PhyMatrix Corp., suffering through legal and stock market troubles, is exiting the physician practice management business.
The West Palm Beach, Fla.-based company's board voted Aug. 12 to divest any practice assets it owns. That involves about 375 doctors in multispecialty practices and affiliated diagnostic imaging, infusion, home health, lithotripsy and radiation therapy services. Buyout funds, disease management companies and PPMs are looking at buying some or all of the practice assets, says Abraham Gosman, PhyMatrix's chairman and chief executive officer.
"I don't think the market has any confidence in PPMs," he says. "There's no sense in going against the tide."
The divestiture would leave PhyMatrix with its clinical trials site management operations, its Dasco Cos. real estate development subsidiary, and 12,000 physicians for which it provides management services without actually owning their assets.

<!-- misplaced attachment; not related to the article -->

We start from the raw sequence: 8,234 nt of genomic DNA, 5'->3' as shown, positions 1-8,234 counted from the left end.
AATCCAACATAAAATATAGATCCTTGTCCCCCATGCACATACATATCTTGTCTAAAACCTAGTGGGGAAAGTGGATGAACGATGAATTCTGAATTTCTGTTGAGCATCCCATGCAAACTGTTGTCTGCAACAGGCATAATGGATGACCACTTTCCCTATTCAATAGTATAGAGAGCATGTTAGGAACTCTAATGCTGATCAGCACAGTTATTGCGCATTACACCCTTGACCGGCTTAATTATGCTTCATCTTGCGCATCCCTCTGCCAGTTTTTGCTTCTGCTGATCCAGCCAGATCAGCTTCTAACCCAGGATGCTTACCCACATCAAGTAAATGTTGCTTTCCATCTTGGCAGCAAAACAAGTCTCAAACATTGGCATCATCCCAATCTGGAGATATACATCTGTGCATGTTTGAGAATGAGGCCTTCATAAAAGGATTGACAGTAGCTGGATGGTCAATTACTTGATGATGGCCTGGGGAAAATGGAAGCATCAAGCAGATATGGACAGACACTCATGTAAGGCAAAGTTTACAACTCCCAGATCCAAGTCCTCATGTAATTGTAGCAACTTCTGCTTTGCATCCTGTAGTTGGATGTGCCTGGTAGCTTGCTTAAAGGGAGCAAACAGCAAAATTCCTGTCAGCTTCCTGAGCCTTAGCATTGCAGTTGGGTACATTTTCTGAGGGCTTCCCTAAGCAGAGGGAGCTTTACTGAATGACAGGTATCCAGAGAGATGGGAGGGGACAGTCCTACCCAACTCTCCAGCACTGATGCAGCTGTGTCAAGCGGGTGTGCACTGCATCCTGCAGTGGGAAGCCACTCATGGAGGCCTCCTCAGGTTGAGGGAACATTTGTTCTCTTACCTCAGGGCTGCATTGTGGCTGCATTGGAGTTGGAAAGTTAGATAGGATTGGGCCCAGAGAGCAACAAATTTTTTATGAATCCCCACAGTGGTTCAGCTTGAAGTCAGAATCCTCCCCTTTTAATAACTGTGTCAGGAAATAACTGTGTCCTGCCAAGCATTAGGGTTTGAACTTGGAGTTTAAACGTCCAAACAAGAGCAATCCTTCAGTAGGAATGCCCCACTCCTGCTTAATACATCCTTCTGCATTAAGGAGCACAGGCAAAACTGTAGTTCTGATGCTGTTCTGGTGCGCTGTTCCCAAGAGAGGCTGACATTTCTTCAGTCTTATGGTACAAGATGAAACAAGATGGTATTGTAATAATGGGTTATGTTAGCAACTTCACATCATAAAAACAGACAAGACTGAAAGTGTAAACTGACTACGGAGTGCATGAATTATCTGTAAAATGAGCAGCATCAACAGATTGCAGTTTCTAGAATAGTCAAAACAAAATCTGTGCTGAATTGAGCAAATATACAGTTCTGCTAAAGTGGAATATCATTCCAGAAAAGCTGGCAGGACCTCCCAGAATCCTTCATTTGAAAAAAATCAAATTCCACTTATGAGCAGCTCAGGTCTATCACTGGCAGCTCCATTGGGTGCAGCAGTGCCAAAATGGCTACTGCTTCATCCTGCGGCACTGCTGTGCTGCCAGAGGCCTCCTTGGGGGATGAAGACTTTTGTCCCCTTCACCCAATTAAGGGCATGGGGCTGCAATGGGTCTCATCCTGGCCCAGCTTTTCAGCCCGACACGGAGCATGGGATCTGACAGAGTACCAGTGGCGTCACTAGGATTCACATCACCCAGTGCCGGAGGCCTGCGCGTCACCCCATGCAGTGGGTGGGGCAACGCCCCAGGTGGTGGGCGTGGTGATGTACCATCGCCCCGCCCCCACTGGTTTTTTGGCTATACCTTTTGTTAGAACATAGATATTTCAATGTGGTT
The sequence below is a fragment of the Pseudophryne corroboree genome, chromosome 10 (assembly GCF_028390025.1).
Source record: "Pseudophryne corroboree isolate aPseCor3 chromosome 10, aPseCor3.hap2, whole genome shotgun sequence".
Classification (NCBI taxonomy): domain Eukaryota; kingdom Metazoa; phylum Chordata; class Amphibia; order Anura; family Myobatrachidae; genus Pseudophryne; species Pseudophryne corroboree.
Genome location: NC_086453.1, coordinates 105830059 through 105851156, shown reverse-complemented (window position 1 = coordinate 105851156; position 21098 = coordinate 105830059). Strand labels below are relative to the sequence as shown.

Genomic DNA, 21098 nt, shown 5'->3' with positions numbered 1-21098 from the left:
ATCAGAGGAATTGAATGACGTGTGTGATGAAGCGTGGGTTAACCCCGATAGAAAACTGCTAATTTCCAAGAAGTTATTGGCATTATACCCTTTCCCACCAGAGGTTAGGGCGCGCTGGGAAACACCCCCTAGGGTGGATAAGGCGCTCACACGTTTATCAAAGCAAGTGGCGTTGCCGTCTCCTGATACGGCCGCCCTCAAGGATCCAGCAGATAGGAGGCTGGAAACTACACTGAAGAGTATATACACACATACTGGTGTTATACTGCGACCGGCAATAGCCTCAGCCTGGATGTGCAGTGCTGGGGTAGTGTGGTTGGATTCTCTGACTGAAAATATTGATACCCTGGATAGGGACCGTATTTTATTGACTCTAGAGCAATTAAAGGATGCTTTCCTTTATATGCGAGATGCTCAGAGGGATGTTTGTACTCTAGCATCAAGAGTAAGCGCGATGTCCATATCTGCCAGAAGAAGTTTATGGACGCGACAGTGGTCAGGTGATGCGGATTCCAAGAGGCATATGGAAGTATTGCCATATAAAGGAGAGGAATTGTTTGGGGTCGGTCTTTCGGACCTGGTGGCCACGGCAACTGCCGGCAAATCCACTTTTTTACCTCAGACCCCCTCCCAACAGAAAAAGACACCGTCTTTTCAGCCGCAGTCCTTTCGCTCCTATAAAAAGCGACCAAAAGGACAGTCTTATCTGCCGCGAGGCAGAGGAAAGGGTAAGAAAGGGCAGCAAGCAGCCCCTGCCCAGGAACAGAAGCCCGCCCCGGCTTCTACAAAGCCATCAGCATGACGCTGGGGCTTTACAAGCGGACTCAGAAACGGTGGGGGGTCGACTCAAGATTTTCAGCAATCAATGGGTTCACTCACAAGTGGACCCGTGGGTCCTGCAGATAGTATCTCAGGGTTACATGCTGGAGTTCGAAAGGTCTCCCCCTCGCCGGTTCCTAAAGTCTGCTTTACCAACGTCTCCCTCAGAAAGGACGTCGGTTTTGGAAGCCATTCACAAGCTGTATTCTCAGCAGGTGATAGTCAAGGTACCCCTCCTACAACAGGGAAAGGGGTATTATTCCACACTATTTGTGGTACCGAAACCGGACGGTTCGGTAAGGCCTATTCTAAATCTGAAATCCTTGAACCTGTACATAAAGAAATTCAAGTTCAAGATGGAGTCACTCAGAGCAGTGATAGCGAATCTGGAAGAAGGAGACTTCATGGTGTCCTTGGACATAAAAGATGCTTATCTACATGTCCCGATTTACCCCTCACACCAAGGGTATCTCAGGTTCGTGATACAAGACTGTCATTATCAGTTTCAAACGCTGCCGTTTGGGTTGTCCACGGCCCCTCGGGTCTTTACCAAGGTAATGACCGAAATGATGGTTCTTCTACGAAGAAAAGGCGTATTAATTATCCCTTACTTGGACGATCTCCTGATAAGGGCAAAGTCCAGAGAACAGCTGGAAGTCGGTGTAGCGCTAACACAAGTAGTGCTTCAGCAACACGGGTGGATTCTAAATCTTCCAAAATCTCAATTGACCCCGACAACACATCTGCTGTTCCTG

Margot Durow, vice president at Deerfield, Ill.-based Vector Securities, says PhyMatrix will use the clinical trials business as its core and leverage its physicians and real estate to augment the highly profitable operation.
The company's action also "simplifies (PhyMatrix's) story," Durow says. "It wasn't clear what the strategy was." Criticism over a lack of corporate focus has been leveled at Gosman for moving into the racetrack and hotel businesses with his medical real estate investment trust, Meditrust Cos. But Gosman, who resigned Aug. 5 as chairman and CEO of Meditrust, says the situations at the two companies aren't comparable.
After peaking at $17 per share last summer, PhyMatrix's stock has slid to about $5.
Like other PPMs, PhyMatrix has faced lawsuits from disgruntled doctors, and the company has responded with its own litigation against physicians who refused to pay management fees. Gosman expects all lawsuits to be rendered moot once PhyMatrix sells its PPM operations.